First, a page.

What to make of George Galloway's 18-day suspension from the House of Commons?
I've probably made it fairly clear already on this blog that I'm not a fan of Mr Galloway, or of the RESPECT Party. Galloway's views on the Middle East are thoroughly counter-productive, and encourage hatred, rather than co-operation, between Muslim and Jewish communities in Britain. His record of attendance and participation in Parliament is beyond a joke, and his speeches, whilst oratorically very impressive, are truth-mangling bile fests which, rather than making peace more likely, actually set it back.
I'll never be able to forgive RESPECT for their behaviour at this year's NUS Conference, where they tried to block a motion to give Jewish students greater protection against anti-Semitism. The Union of Jewish Students wanted their members to be able to define anti-Semitic behaviour for themselves - a fundamental protection already enjoyed by ethnic minority groups since the Macpherson report. RESPECT argued that Jews should be denied that same protection, as they might abuse it in order to silence criticism of Israel.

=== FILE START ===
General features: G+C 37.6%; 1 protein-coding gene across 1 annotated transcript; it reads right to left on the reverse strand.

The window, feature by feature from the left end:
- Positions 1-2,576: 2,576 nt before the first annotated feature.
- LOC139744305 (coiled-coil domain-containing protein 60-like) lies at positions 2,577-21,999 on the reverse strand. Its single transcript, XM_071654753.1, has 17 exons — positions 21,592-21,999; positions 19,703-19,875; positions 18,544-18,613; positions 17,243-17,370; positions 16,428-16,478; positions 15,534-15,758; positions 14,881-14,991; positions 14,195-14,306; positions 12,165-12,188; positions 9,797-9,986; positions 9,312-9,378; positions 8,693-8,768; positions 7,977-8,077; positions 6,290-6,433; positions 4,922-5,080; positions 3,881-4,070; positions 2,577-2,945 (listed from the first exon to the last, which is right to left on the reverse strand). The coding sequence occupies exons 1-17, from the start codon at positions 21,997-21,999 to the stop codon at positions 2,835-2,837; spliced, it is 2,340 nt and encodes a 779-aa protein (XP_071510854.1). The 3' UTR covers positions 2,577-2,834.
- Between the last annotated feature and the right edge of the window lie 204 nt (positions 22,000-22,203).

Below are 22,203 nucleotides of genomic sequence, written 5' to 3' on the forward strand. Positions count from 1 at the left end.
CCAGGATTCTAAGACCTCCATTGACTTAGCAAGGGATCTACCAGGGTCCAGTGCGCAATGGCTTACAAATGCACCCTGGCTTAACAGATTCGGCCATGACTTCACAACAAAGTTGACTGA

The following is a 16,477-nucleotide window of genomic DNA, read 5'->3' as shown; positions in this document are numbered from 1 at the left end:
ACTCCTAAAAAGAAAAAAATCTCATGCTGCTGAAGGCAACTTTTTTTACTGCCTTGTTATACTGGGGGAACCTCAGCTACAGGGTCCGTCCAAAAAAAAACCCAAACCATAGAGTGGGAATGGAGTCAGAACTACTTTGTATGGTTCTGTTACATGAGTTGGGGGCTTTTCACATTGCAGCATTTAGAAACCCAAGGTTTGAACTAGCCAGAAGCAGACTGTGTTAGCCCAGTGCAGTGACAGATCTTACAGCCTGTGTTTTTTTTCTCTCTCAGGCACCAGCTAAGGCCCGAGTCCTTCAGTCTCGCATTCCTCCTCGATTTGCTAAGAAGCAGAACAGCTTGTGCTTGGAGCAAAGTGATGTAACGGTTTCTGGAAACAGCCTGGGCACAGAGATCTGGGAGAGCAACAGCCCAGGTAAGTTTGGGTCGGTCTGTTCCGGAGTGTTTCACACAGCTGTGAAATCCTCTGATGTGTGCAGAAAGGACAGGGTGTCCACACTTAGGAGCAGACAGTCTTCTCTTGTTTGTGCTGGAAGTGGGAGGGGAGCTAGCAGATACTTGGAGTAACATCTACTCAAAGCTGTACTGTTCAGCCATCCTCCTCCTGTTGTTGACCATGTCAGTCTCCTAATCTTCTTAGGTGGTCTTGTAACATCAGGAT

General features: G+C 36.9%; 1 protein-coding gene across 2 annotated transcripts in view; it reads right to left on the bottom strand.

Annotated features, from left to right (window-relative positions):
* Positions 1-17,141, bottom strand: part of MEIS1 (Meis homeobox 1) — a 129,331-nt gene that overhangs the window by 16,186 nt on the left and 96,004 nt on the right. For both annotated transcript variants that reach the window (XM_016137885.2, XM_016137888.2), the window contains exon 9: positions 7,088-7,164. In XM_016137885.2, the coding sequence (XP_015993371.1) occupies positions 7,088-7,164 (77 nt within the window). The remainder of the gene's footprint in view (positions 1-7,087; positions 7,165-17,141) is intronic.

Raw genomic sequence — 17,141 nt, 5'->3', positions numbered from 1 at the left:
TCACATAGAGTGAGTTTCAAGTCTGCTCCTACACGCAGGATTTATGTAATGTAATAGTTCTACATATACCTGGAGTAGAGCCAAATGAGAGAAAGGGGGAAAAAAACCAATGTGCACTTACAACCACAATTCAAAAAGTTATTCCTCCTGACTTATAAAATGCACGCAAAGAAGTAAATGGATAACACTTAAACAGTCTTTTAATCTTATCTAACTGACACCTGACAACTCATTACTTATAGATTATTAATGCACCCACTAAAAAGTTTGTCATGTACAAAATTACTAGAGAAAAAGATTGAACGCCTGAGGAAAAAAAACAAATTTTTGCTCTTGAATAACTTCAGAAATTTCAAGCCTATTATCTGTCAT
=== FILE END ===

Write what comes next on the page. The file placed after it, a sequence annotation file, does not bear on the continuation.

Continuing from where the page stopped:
With all that baggage, you might think I am delighted to see Galloway go down. In fact, I'm very disturbed that an elected MP can be thrown out of Parliament by his or her peers, on the say-so of the Standards and Privileges Committee. The only people with the power to get rid of an MP should be his own constituents. Much as I dislike Galloway, he was fairly elected, and should sit in Parliament until he stands down or gets voted out.
Unlike Galloway, I believe that the Committee acted in good faith and that their decision was a fair one. They claim they have strong evidence that Galloway failed to declare his charity's financial links with the Saddam Hussein regime, and I'm prepared to trust their judgement. But whatever an MP's misdemeanours, his constituents still deserve a representative in Westminster.
Who knows what might happen during the summer recess? When Parliament resumes, and Galloway's suspension begins, his constituents might have serious need of his help, and they don't deserve to be kept waiting for 18 days for somebody else's misbehaviour.